The U.S. Census Bureau announced last week that the 2020 census will ask every American household to record which members of their family are U.S. citizens. Just a few hours after making the announcement, the Beaurea was facing a lawsuit over the decision. A group of 14 states, led by California, are trying to force the Federal Government to back down and leave the citizenship question off the census when it goes out to the American households two years from now.

According to the Government, it’s reason for asking the citizenship question is a simpler one: Asking about citizenship will provide more information about who exactly is in the United States, and more information is always good.The Government also says that it is simply reinstating a question that has been a part of the census since 2010’s.

The emergence of this citizenship question has critics skeptical that the Trump administration would use this information for good reasons. Critics are saying that the not-so-subtle implication is that it is a part of a broader project by Attorney General Jeff Sessions and company to take American back to the pre-civil rights era. Critics are seriously concerned that adding a single citizenship question to the 2020 census could scare away millions of immigrants from filling out their mandatory surveys — throwing off the count of who’s present in America that’s used to determine congressional apportionment for the next decade, allocate federal funding for infrastructure, and serve as the basis for huge amounts of American research.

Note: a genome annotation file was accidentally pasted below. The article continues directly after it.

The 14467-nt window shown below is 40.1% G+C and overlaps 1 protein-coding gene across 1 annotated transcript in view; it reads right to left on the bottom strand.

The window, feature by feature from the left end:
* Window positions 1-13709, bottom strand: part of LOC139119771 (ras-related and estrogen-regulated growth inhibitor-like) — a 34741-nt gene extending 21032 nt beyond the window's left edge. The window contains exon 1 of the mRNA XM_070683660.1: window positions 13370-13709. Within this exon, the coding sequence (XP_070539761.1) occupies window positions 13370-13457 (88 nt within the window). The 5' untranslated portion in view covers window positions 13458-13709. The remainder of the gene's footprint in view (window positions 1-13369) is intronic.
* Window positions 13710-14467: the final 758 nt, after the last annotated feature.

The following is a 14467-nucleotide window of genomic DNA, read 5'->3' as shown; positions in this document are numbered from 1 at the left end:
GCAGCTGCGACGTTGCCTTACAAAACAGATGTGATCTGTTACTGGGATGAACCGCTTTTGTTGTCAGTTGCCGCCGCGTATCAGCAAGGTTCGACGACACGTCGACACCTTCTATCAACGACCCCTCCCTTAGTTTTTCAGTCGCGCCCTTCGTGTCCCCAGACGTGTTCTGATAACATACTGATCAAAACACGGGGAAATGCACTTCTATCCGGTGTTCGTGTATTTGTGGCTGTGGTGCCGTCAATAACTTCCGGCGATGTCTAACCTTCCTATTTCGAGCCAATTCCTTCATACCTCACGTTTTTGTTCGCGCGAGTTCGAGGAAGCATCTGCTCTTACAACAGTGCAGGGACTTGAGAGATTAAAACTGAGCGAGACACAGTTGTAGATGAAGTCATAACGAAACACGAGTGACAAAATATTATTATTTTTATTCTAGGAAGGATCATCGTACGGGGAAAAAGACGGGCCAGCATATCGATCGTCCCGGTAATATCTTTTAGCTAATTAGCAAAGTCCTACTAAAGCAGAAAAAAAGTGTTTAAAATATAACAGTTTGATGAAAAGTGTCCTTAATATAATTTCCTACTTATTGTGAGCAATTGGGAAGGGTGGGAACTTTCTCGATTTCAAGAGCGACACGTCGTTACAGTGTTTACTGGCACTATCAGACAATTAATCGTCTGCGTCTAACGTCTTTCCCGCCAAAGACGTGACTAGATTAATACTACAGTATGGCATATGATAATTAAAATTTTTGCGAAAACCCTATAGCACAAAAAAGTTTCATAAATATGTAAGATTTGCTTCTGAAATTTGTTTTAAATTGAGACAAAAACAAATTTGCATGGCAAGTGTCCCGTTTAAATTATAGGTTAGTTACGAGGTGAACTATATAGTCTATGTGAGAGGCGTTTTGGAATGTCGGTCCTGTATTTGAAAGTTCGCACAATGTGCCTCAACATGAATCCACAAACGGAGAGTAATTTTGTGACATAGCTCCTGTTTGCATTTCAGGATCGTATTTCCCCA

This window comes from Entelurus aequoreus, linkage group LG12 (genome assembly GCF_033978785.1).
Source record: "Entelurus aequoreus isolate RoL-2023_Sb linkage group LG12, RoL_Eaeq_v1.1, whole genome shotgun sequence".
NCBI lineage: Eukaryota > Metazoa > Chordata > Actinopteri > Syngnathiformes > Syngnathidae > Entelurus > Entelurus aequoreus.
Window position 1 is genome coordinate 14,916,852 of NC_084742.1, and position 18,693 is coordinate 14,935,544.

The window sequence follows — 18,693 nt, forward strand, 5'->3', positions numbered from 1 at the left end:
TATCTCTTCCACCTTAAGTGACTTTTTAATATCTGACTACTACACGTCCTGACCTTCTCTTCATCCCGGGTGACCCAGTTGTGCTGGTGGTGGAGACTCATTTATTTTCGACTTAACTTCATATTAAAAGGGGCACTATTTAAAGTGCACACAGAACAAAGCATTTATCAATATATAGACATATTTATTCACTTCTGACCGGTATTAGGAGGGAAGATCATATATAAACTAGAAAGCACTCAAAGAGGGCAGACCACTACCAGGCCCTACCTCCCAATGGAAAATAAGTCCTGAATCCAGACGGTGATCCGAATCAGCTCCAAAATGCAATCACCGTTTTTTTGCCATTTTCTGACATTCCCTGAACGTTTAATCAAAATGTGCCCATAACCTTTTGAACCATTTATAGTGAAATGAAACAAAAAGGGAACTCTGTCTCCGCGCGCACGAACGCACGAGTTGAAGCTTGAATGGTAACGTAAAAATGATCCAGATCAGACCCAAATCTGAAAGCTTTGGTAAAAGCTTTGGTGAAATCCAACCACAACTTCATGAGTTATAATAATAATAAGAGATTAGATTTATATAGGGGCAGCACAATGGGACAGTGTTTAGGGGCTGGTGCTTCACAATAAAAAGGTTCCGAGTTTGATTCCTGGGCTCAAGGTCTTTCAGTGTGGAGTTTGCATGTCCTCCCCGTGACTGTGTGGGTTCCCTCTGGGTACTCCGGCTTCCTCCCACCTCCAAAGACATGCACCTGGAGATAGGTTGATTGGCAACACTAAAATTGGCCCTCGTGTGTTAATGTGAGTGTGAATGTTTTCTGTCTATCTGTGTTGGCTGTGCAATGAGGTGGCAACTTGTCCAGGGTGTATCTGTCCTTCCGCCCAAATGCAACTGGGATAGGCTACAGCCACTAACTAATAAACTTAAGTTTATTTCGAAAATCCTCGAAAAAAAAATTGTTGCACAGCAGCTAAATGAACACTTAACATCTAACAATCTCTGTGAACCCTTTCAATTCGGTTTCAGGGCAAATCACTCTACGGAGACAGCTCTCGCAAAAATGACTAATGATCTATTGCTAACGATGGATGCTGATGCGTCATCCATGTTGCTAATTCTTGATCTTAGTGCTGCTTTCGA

A skewed census would hurt the places in America where Latinos are most likely to live — cities and blue states — fueling both the lawsuit and the suspicion that the Trump administration is engaging in deliberate subterfuge. The concern was real even before the citizenship question was added. Last year, a bureau researcher flagged to a census advisory committee that focus groups and field tests were having serious problems getting immigrants to complete the survey.

Now it should be noted that Federal law strictly prohibits the Census Bureau from sharing information. But under Trump, it’s really hard for any government official to persuade immigrants — or US-born Latinos — that she can be trusted to protect them. Adding an explicit citizenship question makes the challenge that much harder. And if the 2020 census fails, it could throw Congress’s representation for the next decade — and our understanding of who exactly lives in America — entirely off-kilter.

The Trump administration is defending its decision to add a citizenship question to the 2020 census by saying there has been a citizenship question as part of every recent census except the 2010 one. It also explains why critics are saying the Trump administration is reinstating something that hasn’t existed since 1950.

 

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